The longitudinal psychological studies of fieldworkers
such as Biruté Galdikas (orang-utans) and Jane
Goodall are deemed unscientific and are rarely copied.
Most researchers don't feel like observing free animals
for generations, and most magazines don't even accept
it when animals in research reports have names. Fieldworkers
have now found a way around this rule with a number
system, but that doesn't make communication about individuals
The subjective and restricted research of animal behavior
is in sharp contrast with the much more creative research
of physics. In their fear of being accused of anthropomorphism
researchers put forward the weirdest explanations. Infanticide
in the wild is supposedly not intentional, but an 'industrial
accident'. And ideas about power, fatherhood and sexual
relations in animals have grown into a confusion of
tongues that would pale the Tower of Babel by comparison.
One of the latest and most fundamental assumptions is
that man is the only one to have moral consciousness.
Darwin characterized morality as the one means with
which man would learn to further control and suppress
his wicked animal urges. The prominent primatologist
Frans de Waal has refuted this assumption. In his book
Good natured (1996) he describes numerous forms of altruistic
behavior in animals that seem to be based on a consciously
chosen pattern of social values and standards.
With his approach De Waal explores the solid boundaries
of ethology, but eventually he still remains inside
the safe man-animal dichotomy. At the end of his convincing
and smartly construed argument he places morality in
a hierarchy. Human conscience prevails. 'Are animals
moral creatures? Let's just conclude that they occupy
a number of floors in the tower of morality'. De Waal
makes sure there is no doubt as to who occupies the
De Waal's assumption of the moral superiority of man
fits the current ethologic frame of thinking. It justifies
man bending nature to his will. But in the same book
the attentive reader can also find a more humble explanation
for this human behavior. Animals usually promote the
wellbeing of members of their own social group, De Waal
writes somewhere in the beginning. This principle, 'your
own people first', is the deepest rooted moral conscience
in all animal species, including humans.
Western intellectuals who think
they have overcome this politically charged morality,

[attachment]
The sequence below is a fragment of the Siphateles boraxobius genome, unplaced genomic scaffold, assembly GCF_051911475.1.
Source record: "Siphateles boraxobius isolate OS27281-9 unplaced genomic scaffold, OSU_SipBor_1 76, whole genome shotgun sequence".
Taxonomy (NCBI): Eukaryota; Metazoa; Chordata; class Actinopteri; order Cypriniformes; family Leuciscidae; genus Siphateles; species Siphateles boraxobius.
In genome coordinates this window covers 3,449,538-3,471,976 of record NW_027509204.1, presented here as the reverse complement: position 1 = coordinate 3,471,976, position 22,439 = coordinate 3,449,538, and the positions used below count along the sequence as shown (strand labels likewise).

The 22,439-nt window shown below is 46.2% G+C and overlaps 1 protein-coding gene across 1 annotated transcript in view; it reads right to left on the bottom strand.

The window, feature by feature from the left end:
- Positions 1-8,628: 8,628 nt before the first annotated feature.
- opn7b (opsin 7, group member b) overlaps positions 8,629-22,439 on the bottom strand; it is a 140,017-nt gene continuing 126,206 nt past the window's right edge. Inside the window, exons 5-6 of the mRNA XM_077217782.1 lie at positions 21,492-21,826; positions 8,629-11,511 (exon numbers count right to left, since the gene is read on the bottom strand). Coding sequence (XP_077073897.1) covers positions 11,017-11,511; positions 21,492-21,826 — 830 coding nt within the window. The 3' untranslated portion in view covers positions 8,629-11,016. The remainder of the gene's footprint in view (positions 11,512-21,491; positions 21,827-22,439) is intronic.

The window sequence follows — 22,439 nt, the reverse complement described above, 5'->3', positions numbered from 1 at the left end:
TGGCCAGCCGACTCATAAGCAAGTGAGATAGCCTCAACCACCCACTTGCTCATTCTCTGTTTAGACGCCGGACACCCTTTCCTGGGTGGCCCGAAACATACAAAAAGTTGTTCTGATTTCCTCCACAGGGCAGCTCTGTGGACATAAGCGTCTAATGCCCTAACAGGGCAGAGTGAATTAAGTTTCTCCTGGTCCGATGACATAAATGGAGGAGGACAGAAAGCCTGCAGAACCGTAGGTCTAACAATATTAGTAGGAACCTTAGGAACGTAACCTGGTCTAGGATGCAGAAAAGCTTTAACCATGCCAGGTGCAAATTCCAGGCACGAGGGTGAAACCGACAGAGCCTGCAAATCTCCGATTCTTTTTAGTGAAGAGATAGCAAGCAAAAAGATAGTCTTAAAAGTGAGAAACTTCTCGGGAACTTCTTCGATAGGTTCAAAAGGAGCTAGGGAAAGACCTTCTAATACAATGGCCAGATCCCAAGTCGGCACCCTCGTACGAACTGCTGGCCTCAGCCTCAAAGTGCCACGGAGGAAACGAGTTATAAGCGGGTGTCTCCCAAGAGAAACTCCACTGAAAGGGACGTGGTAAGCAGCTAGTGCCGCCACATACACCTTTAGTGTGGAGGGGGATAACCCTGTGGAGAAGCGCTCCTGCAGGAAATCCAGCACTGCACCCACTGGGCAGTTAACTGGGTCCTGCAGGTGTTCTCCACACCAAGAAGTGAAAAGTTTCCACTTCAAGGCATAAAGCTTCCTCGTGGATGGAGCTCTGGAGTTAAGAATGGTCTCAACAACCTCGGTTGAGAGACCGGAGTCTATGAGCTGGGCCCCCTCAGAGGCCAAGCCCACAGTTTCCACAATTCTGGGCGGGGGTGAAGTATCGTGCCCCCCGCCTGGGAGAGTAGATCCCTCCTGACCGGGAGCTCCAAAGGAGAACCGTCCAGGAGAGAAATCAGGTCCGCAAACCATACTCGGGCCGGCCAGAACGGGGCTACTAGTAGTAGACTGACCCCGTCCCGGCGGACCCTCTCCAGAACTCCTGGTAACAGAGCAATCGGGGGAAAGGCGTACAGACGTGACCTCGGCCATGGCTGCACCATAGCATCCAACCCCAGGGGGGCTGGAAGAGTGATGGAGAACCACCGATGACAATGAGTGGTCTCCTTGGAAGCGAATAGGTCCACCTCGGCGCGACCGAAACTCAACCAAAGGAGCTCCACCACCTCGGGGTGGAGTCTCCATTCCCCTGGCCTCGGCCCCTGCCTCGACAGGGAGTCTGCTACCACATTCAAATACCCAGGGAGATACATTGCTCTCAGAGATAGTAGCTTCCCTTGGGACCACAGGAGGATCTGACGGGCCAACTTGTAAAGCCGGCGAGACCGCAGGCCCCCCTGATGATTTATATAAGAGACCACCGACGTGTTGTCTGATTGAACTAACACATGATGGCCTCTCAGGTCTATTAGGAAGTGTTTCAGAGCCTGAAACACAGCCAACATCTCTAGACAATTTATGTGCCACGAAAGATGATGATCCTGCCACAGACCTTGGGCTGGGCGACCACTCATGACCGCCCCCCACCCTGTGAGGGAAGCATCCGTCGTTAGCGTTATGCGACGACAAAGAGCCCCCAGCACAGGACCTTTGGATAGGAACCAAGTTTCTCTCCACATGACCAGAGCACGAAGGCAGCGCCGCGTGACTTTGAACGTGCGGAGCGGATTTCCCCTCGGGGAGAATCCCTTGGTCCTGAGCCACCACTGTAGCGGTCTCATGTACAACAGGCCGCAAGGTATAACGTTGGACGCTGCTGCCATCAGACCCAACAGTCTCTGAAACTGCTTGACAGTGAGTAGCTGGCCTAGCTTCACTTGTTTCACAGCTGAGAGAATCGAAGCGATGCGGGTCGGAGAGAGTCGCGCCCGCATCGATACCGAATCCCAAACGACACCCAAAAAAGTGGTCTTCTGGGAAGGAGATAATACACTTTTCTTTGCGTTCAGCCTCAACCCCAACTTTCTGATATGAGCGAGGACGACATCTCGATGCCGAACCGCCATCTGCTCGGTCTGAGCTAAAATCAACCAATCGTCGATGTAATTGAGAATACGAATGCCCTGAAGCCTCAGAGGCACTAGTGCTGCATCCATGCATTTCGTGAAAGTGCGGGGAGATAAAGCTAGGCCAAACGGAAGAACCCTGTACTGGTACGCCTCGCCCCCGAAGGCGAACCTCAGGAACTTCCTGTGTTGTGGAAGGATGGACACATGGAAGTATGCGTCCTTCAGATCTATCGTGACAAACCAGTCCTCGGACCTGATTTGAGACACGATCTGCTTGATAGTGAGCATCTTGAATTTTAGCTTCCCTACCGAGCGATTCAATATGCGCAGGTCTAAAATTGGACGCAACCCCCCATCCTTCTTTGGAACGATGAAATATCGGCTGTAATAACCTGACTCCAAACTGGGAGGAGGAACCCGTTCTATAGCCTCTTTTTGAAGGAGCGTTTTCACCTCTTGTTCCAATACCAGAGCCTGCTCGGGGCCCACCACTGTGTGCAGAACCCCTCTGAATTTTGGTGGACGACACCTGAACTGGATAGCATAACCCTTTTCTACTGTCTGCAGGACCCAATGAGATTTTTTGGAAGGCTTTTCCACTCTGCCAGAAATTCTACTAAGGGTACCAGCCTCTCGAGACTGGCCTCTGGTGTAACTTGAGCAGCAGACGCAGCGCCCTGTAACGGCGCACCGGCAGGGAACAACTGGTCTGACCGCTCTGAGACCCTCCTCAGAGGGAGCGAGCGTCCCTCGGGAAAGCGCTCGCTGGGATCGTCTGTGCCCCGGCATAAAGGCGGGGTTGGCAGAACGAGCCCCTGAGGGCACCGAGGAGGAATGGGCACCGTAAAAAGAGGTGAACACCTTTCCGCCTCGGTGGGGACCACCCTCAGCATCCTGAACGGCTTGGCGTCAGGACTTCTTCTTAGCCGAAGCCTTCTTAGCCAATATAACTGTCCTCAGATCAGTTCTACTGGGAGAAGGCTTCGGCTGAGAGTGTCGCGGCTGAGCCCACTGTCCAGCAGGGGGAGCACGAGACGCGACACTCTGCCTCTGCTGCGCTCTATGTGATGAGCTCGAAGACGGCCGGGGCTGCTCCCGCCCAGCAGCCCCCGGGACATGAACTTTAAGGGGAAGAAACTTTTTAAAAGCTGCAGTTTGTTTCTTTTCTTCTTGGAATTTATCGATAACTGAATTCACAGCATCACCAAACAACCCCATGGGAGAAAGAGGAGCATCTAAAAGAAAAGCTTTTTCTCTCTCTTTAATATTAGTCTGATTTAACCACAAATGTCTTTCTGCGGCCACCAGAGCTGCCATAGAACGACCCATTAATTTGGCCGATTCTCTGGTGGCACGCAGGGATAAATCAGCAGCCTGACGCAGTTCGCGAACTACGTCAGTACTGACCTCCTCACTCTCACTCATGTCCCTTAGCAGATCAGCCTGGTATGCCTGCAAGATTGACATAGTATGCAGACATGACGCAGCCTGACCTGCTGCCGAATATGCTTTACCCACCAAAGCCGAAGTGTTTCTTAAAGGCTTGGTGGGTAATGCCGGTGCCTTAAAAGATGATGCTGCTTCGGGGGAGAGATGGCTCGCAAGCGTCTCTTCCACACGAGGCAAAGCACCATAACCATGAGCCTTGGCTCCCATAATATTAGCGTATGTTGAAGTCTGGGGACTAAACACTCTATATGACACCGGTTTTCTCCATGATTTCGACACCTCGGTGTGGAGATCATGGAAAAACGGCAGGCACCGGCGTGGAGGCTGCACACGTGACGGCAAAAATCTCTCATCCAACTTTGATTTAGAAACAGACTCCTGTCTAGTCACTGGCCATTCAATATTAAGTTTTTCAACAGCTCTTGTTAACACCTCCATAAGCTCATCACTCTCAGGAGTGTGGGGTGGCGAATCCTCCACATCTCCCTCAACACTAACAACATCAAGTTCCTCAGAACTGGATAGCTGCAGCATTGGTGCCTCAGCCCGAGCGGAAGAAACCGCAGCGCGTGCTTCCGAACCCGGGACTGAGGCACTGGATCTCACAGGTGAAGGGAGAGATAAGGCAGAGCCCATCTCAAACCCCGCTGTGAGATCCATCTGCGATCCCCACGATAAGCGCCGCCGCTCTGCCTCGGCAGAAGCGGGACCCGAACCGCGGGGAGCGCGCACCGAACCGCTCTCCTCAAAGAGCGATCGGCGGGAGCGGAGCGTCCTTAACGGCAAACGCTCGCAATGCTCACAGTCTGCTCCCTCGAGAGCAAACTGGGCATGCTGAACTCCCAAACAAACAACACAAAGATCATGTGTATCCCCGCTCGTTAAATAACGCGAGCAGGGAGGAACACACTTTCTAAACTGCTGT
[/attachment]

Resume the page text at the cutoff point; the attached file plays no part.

do not realize that they have redefined 'your own people'.
Humankind for a long time has been one world-people, that
mainly competes with other animal species. It must try
to survive with an ever-growing population in a shrinking
natural environment. Despite nationalistic tendencies
this people is becoming ever more strongly socially entangled.
When it can save members of its species with genetically
manipulated cow's milk or sterilely reared pigs, the decision
between animal and human welfare is not a hard one to make.
This argument seems a lot more crude than the moral assumption
that humans are worth more than animals. But if you look
at the facts you see a comparison of values that are based
on unscientific viewpoints. Earlier it was the Bible that
legitimized human supremacy over animals, now it's a distortion
of the theory of evolution. The 'intrinsic
value' of animals which is always quoted in legal
texts remains an enigma as long as most ethologists view
the world through their heavily condensed evolutionary
glasses. It's precisely this 'intrinsic value' that the
government thinks should put a stop to unlimited (laboratory) animal use.
Resistance is weak. Animal protectors and action groups
have very little influence on science or politics.
Every pet owner turns weak when the unique personality
of the apple of his own eye is the subject of discussion,
but animal platforms are not succeeding in fundamentally
changing the scientific views on animals. The Leiden
professor in bio-ethics Ignaas Spruit, who started the
interest group Pro Primates ten years ago, is becoming
desperate. 'Science is a closed bulwark. Most researchers
find it much too convenient to view animals purely reductionistically'.